In space, the player is given a glimpse of the magnitude of it all. Looking at the vast expanse and the large colorful orbs await the player’s footsteps. Each star system has a hub, a large space station that acts as a sanctuary for all interplanetary travelers. Here, the player can trade the goods mined or acquired in different planets. Elements such as Gold and Aluminum can be traded for sought after materials to be used in upgrades for the player’s suit or ship.
Becoming the Last Starfighter
Ships can be bought or discovered in various planets. Only one ship per player.
In exploring the lonely sea of the universe, the player might find him/herself in the middle of a large firefight. Ship controls are clunky and it’s not hard to find oneself respawning inside the space station to retrieve the broken husk that was the player’s ship.
I remember being excited as I was invited to participate in a space fight. I was confident as I upgraded my ships guns and had enough systems to reduce their cooldowns. To my surprise, I was pitted against 13 incredibly agile and organized fighters. Given the odds, I was downed after burning just two enemy ships.
These large ships called for my help but didn’t even lift a finger to fend off against their attackers. Do note that those little arrowheads denote one enemy ship. I had to contend with 13 of them at this time. It didn’t end well.
After that sortie, I thought that it was but a rare moment in this large game. But lo and behold, it happened four times. In all, I was the lone fighter against numerous opponents. I did win one, but the others left me battered and frustrated. How was the game expecting me to fight against more than ten enemies despite the large BATTLESHIPS themselves were asking for my help? I answered the call and was met with nothing but stares and no aid. So much for space hospitality.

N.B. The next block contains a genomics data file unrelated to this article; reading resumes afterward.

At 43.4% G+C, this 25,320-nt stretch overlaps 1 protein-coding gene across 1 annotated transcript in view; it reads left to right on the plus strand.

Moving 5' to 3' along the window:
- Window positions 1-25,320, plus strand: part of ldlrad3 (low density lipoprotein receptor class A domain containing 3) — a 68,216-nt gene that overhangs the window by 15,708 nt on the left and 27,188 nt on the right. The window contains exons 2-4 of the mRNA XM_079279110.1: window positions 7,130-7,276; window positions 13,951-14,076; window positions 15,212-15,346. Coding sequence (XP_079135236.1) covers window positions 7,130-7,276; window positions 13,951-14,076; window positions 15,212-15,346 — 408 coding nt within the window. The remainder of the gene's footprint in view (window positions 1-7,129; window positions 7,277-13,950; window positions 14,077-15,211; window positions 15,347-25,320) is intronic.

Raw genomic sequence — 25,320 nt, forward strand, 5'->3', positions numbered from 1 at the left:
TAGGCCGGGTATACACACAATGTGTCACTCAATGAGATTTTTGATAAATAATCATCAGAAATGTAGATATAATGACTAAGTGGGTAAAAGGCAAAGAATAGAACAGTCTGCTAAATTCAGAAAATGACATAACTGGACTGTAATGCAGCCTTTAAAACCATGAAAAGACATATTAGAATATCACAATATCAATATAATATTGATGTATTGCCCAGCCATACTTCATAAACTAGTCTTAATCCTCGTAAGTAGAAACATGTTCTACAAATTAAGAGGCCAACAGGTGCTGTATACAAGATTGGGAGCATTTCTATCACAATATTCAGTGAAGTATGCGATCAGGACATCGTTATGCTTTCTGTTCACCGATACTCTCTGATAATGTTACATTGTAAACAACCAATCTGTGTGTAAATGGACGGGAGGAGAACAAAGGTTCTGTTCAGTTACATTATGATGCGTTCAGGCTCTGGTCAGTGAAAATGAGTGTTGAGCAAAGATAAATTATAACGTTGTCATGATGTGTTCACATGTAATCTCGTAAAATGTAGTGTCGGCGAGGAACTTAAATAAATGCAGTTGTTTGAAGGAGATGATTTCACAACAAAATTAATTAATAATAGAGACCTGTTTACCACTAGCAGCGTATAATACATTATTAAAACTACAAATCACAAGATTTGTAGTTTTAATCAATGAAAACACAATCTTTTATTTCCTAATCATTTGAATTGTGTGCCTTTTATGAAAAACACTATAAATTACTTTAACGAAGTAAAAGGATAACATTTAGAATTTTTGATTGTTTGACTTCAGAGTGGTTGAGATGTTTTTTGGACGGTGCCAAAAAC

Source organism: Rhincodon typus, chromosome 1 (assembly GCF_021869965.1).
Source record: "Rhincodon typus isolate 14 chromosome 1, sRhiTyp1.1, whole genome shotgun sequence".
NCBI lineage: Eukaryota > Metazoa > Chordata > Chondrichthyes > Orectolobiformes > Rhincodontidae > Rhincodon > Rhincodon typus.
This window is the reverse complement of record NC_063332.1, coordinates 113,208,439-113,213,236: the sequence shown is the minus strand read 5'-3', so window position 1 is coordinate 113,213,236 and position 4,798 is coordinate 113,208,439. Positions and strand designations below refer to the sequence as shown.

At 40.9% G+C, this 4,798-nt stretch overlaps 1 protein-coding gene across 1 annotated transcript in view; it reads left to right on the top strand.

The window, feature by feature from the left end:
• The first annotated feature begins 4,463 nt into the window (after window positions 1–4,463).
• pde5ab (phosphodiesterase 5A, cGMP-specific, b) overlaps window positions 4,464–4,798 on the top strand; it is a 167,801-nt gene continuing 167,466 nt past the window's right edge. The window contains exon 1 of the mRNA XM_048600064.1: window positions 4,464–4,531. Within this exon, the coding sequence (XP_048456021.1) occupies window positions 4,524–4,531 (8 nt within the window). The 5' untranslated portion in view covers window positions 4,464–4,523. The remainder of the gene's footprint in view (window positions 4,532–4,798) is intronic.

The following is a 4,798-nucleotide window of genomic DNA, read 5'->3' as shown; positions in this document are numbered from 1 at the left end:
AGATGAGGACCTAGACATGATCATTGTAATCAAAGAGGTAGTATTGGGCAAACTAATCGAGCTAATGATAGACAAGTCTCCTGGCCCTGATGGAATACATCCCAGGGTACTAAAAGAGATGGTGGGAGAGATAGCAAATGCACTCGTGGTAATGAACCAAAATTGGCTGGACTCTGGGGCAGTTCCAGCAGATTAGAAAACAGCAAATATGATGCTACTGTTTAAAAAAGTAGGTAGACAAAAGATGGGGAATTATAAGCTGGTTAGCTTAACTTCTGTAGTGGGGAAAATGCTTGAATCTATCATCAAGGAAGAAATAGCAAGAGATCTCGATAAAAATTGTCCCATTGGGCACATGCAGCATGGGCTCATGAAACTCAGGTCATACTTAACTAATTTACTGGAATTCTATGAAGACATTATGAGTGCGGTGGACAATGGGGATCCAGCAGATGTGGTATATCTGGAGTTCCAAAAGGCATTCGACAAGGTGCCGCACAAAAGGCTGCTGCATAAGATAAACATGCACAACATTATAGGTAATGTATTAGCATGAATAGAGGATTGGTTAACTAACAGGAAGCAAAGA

I liked how the game populated the underwater segments with plants and wildlife.
Before playing, I was already surprised with the size of No Man’s Sky. Literally. It just took me about 5GB of hard disk space to accommodate it in my PS4. It’s very small even though it offers a mind-boggling number inside it. How did this go? Blame it on procedural generation. As the player travels, the game generates planets with the flora and fauna in it. The developers made some elements that can be hot-swapped to make new creatures and new planets. For example, some readily made limbs can be changed to create a new kind of specie. Planets also get the same treatment. Plants and ores exhibit the same behavior.
The PS4 version suffers from some popping issues and limited draw distances.
Graphics are also something to note. It’s not the most beautiful game I’ve ever seen but it’s art style is memorable. It showcases a variety of tricks in lighting and in design. Just look at the images below:
Is it Worth it?
Captivating views are definitely not in short supply.